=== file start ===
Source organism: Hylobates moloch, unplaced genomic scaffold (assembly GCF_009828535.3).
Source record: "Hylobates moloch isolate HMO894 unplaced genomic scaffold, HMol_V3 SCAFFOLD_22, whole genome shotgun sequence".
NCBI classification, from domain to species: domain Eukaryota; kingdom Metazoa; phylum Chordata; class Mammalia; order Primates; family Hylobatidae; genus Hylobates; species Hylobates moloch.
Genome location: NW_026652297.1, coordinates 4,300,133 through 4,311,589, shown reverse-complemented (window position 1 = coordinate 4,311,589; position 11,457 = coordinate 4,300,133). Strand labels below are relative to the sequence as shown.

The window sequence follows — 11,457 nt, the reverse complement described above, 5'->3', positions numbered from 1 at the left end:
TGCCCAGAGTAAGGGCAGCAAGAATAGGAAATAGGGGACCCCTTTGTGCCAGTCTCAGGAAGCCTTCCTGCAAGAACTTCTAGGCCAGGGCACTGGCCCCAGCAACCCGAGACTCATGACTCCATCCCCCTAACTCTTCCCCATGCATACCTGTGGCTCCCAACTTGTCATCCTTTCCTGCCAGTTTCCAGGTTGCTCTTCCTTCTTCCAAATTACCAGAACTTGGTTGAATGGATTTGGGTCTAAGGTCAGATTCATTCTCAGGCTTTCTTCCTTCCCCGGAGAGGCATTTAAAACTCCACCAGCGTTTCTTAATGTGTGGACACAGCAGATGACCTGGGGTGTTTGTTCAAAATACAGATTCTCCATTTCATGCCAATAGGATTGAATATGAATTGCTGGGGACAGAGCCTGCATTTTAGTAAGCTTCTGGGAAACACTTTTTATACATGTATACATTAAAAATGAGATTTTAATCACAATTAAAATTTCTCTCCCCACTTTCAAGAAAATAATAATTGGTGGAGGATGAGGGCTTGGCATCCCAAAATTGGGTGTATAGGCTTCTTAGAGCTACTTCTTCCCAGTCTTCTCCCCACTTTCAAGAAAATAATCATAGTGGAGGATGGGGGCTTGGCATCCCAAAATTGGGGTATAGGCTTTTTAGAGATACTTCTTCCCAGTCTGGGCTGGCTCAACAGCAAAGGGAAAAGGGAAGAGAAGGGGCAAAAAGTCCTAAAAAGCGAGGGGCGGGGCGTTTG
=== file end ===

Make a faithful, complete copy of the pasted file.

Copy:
Source organism: Hylobates moloch, unplaced genomic scaffold (assembly GCF_009828535.3).
Source record: "Hylobates moloch isolate HMO894 unplaced genomic scaffold, HMol_V3 SCAFFOLD_22, whole genome shotgun sequence".
NCBI classification, from domain to species: domain Eukaryota; kingdom Metazoa; phylum Chordata; class Mammalia; order Primates; family Hylobatidae; genus Hylobates; species Hylobates moloch.
Genome location: NW_026652297.1, coordinates 4,300,133 through 4,311,589, shown reverse-complemented (window position 1 = coordinate 4,311,589; position 11,457 = coordinate 4,300,133). Strand labels below are relative to the sequence as shown.

The window sequence follows — 11,457 nt, the reverse complement described above, 5'->3', positions numbered from 1 at the left end:
TGCCCAGAGTAAGGGCAGCAAGAATAGGAAATAGGGGACCCCTTTGTGCCAGTCTCAGGAAGCCTTCCTGCAAGAACTTCTAGGCCAGGGCACTGGCCCCAGCAACCCGAGACTCATGACTCCATCCCCCTAACTCTTCCCCATGCATACCTGTGGCTCCCAACTTGTCATCCTTTCCTGCCAGTTTCCAGGTTGCTCTTCCTTCTTCCAAATTACCAGAACTTGGTTGAATGGATTTGGGTCTAAGGTCAGATTCATTCTCAGGCTTTCTTCCTTCCCCGGAGAGGCATTTAAAACTCCACCAGCGTTTCTTAATGTGTGGACACAGCAGATGACCTGGGGTGTTTGTTCAAAATACAGATTCTCCATTTCATGCCAATAGGATTGAATATGAATTGCTGGGGACAGAGCCTGCATTTTAGTAAGCTTCTGGGAAACACTTTTTATACATGTATACATTAAAAATGAGATTTTAATCACAATTAAAATTTCTCTCCCCACTTTCAAGAAAATAATAATTGGTGGAGGATGAGGGCTTGGCATCCCAAAATTGGGTGTATAGGCTTCTTAGAGCTACTTCTTCCCAGTCTTCTCCCCACTTTCAAGAAAATAATCATAGTGGAGGATGGGGGCTTGGCATCCCAAAATTGGGGTATAGGCTTTTTAGAGATACTTCTTCCCAGTCTGGGCTGGCTCAACAGCAAAGGGAAAAGGGAAGAGAAGGGGCAAAAAGTCCTAAAAAGCGAGGGGCGGGGCGTTTG